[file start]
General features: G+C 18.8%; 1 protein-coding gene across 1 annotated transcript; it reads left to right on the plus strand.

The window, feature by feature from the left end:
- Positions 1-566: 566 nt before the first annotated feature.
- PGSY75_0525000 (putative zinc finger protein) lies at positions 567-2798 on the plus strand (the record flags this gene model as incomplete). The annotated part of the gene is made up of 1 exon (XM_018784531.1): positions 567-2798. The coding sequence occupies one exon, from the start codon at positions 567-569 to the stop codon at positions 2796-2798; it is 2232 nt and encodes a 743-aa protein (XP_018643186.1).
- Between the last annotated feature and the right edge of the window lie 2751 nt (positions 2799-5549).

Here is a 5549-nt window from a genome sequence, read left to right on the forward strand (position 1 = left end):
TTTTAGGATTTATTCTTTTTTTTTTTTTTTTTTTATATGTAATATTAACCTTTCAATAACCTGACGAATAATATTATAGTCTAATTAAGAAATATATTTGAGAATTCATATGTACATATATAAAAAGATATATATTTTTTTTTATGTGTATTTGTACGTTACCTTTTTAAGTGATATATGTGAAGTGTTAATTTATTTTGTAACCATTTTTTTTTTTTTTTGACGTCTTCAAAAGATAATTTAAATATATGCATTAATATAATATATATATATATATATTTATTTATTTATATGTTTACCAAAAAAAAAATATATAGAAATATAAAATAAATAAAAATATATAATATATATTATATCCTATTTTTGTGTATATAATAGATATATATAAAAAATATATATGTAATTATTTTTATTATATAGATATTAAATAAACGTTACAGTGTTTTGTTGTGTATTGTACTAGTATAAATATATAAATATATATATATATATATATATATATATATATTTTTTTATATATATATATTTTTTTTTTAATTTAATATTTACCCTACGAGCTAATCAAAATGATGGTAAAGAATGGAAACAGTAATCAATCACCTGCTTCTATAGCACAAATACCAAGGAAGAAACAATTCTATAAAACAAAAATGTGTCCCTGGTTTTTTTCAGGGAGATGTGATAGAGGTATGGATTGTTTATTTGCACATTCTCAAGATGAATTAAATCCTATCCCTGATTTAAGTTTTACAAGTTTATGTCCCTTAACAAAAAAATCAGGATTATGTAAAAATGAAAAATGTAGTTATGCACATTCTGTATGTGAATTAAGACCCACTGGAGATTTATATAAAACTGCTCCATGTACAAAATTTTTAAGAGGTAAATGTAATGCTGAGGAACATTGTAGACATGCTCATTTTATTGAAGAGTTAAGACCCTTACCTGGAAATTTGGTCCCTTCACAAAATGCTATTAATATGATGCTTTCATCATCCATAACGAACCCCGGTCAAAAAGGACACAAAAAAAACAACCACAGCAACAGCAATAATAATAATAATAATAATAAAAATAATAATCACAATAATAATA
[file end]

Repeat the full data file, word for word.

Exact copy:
General features: G+C 18.8%; 1 protein-coding gene across 1 annotated transcript; it reads left to right on the plus strand.

The window, feature by feature from the left end:
- Positions 1-566: 566 nt before the first annotated feature.
- PGSY75_0525000 (putative zinc finger protein) lies at positions 567-2798 on the plus strand (the record flags this gene model as incomplete). The annotated part of the gene is made up of 1 exon (XM_018784531.1): positions 567-2798. The coding sequence occupies one exon, from the start codon at positions 567-569 to the stop codon at positions 2796-2798; it is 2232 nt and encodes a 743-aa protein (XP_018643186.1).
- Between the last annotated feature and the right edge of the window lie 2751 nt (positions 2799-5549).

Here is a 5549-nt window from a genome sequence, read left to right on the forward strand (position 1 = left end):
TTTTAGGATTTATTCTTTTTTTTTTTTTTTTTTTATATGTAATATTAACCTTTCAATAACCTGACGAATAATATTATAGTCTAATTAAGAAATATATTTGAGAATTCATATGTACATATATAAAAAGATATATATTTTTTTTTATGTGTATTTGTACGTTACCTTTTTAAGTGATATATGTGAAGTGTTAATTTATTTTGTAACCATTTTTTTTTTTTTTTGACGTCTTCAAAAGATAATTTAAATATATGCATTAATATAATATATATATATATATATTTATTTATTTATATGTTTACCAAAAAAAAAATATATAGAAATATAAAATAAATAAAAATATATAATATATATTATATCCTATTTTTGTGTATATAATAGATATATATAAAAAATATATATGTAATTATTTTTATTATATAGATATTAAATAAACGTTACAGTGTTTTGTTGTGTATTGTACTAGTATAAATATATAAATATATATATATATATATATATATATATATATTTTTTTATATATATATATTTTTTTTTTAATTTAATATTTACCCTACGAGCTAATCAAAATGATGGTAAAGAATGGAAACAGTAATCAATCACCTGCTTCTATAGCACAAATACCAAGGAAGAAACAATTCTATAAAACAAAAATGTGTCCCTGGTTTTTTTCAGGGAGATGTGATAGAGGTATGGATTGTTTATTTGCACATTCTCAAGATGAATTAAATCCTATCCCTGATTTAAGTTTTACAAGTTTATGTCCCTTAACAAAAAAATCAGGATTATGTAAAAATGAAAAATGTAGTTATGCACATTCTGTATGTGAATTAAGACCCACTGGAGATTTATATAAAACTGCTCCATGTACAAAATTTTTAAGAGGTAAATGTAATGCTGAGGAACATTGTAGACATGCTCATTTTATTGAAGAGTTAAGACCCTTACCTGGAAATTTGGTCCCTTCACAAAATGCTATTAATATGATGCTTTCATCATCCATAACGAACCCCGGTCAAAAAGGACACAAAAAAAACAACCACAGCAACAGCAATAATAATAATAATAATAATAAAAATAATAATCACAATAATAATA